About Teach Dual Credit Indiana
Teach Dual Credit Indiana is a program to ensure that Indiana high school teachers are equipped and qualified to teach dual credit courses. Teach Dual Credit Indiana provides the funding for tuition and books for teachers who are seeking to fulfill dual credit credentialing requirements as set forth by the Higher Learning Commission (HLC).
Teach Dual Credit Indiana is made available by a grant from INvestED to the Indiana Commission for Higher Education and administered by the Center of Excellence in Leadership of Learning (CELL) at the University of Indianapolis.
“Data show that students who complete dual credit in high school are more likely to go to college and be successful. Indiana’s educators play an important role in providing high-quality dual credit options to all Hoosier students.”
We advance dual credit in Indiana by increasing the number of Indiana teachers credentialed to teach dual credit courses in liberal arts disciplines. By providing free graduate courses in communications, English, history, political science, and world languages, we hope to help hundreds of teachers, impacting the lives of their students who take dual credit courses.
Dual Credit Teacher Requirements
High school educators teaching dual credit will be required to have a master’s degree in the content area they teach, or a master’s degree in another area plus 18 graduate credit hours in the content area they teach. These requirements are set by the Higher Learning Commission (HLC), the accrediting body for degree-granting institutions in Indiana.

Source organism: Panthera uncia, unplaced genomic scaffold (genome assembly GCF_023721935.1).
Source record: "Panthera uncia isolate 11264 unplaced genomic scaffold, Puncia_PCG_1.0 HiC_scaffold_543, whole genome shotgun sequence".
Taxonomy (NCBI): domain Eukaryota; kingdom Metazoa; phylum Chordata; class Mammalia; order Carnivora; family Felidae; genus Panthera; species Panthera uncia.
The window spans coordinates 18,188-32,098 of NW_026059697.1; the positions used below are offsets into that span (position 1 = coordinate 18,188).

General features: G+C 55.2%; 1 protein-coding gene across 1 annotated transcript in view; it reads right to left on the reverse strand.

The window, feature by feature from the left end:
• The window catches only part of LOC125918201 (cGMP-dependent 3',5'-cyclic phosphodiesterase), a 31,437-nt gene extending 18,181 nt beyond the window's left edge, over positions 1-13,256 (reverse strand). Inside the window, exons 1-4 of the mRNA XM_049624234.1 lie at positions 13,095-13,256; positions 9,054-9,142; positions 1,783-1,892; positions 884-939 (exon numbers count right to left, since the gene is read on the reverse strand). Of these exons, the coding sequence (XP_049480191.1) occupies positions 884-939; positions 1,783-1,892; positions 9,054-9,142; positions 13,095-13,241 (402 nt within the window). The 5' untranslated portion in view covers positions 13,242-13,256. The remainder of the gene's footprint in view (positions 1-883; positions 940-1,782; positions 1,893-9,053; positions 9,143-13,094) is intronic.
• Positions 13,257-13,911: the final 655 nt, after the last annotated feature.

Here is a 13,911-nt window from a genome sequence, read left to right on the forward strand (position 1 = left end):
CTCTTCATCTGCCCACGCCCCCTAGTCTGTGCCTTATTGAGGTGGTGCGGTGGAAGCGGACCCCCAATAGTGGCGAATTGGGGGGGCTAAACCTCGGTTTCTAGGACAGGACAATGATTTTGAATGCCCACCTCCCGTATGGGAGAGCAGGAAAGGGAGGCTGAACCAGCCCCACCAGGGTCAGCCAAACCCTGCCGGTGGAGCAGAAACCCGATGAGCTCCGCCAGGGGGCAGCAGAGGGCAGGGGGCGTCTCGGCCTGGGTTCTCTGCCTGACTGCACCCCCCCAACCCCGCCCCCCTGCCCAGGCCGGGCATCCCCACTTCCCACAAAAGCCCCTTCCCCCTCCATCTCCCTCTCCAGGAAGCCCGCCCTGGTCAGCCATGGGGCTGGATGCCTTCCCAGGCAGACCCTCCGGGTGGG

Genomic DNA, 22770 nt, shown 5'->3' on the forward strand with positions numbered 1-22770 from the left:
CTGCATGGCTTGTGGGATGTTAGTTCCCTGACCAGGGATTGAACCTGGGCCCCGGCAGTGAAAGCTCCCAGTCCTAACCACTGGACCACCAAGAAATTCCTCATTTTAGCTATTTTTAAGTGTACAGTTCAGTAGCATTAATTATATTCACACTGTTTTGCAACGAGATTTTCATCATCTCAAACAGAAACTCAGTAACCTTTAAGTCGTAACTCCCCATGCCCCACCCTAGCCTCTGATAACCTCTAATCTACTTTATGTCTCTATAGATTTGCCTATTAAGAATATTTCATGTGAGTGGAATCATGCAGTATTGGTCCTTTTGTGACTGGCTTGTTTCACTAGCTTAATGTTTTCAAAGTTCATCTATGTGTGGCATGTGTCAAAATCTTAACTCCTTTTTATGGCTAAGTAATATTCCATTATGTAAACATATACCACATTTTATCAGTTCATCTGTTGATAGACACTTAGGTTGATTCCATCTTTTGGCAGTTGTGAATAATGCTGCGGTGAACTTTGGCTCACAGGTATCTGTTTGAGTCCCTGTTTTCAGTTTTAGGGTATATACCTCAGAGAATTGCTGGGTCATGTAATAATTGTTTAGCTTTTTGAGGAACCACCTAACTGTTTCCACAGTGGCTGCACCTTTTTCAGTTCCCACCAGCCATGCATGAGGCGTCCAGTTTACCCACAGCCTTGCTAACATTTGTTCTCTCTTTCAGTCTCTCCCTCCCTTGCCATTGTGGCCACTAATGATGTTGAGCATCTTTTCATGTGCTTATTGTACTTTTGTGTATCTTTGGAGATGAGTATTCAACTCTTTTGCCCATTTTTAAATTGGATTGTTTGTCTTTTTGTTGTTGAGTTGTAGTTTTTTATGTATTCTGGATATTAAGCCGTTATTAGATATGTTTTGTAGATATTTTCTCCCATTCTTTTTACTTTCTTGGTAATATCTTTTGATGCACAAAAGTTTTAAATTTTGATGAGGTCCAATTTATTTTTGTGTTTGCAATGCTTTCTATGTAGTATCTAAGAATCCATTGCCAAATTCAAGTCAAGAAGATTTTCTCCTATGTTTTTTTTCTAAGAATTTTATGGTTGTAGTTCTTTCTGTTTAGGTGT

Teach Dual Credit Indiana provides up to 18 hours of free graduate-level courses to help teachers meet the new credentialing requirements.
Why Teach Dual Credit Courses
Dual credit courses allow students to earn college credit and high school credit at the same time, making the transition to college easier and more affordable for students as they earn college credits while in high school. Students who take dual credit courses in high school outperform those who don’t have any pre-college credit, and are more likely to:
- Go on to college after high school
- Graduate on time and graduate early
- Save money on college
- Demonstrate stronger academic performance